cameras. The result is an improvement over the two-dimensional view afforded by current laproscopic techniques.
By contrast, the ZEUS console is more like a computer workstation: the surgeon sits opposite a vertical screen—available with 3-D stereo imaging using lightweight polarizing glasses. An in-depth display, it turns out, may not be as crucial as the subtle color cues available from monocular high-definition video, especially at 10 times magnification, which is beyond the augmentation afforded by simple optics worn by a nonrobotically assisted surgeon. This system is in use at the Brompton hospital, London.
Thirdly, new machines have been used in the field of percutaneous interventions. Brought to you by the makers of RoboDoc, Neuromate is the first robotic system for use in stereotactic functional brain surgeries. Its current uses include the treatment of Parkinsons Disease, epilepsy, and neurological tumours. To date, it has has been used in over 2,000 neurosurgical cases on patients in the U.S., Europe, Japan, and the Middle East.

So what about our 60 year old patient with visual loss? Professor Russel Taylor is director of the Engineering Research Center for Computer-Integrated Surgical Systems and Technology. His teams at the Johns Hopkins Hospital are active in various areas, including microsurgery. Operating in retinal vasculature with a diameter of 100 microns is simply too difficult by hand. Eugene deJuan is a leading ophthalmic surgeon working in the team. In operations on dogs, he can only achieve a 50% success rate. The robotic system developed at the Center eliminates the tremors of a surgeon’s hand. With this, even a graduate student is able to succesfully manipulate the retinal vasculature.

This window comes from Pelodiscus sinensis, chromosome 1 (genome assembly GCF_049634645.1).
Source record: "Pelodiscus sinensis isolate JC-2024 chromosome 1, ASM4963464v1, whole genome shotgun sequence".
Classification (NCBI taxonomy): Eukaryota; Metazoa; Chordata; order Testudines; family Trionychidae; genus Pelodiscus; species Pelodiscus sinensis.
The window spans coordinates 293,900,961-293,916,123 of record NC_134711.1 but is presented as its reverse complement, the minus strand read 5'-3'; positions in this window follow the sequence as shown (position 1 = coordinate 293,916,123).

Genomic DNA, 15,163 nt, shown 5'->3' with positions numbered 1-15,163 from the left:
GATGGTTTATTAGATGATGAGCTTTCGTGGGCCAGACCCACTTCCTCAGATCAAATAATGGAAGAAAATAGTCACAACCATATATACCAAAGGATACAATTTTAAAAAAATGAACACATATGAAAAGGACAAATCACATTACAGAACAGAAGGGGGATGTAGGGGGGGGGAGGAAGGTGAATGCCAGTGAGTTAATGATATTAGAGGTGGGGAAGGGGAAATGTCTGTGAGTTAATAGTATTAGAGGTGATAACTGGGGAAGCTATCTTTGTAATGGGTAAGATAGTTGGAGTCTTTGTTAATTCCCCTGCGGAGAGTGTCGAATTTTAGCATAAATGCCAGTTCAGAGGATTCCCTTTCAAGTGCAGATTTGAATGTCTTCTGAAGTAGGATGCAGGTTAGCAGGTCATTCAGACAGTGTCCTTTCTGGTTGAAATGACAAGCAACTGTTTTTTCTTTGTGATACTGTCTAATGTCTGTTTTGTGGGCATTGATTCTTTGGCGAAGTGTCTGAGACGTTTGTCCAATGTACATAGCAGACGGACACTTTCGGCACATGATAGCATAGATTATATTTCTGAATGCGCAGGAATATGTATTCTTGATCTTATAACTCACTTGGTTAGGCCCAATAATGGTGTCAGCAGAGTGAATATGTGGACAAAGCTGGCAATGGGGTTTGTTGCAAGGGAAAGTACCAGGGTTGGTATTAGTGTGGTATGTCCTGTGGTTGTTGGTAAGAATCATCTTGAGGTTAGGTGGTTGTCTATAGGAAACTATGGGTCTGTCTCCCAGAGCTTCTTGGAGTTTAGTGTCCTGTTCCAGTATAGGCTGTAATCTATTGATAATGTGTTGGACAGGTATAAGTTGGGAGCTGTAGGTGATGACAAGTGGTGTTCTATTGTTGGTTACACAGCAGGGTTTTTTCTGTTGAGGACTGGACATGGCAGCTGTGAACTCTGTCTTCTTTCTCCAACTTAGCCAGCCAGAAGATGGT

The UK has some research efforts of its own. Professor Darzi is Director of the Academic Surgical Unit at the Imperial College School of Medicine, St Mary’s Hospital, London. His group is involved in developing sensors for the next generation of tools – haptics.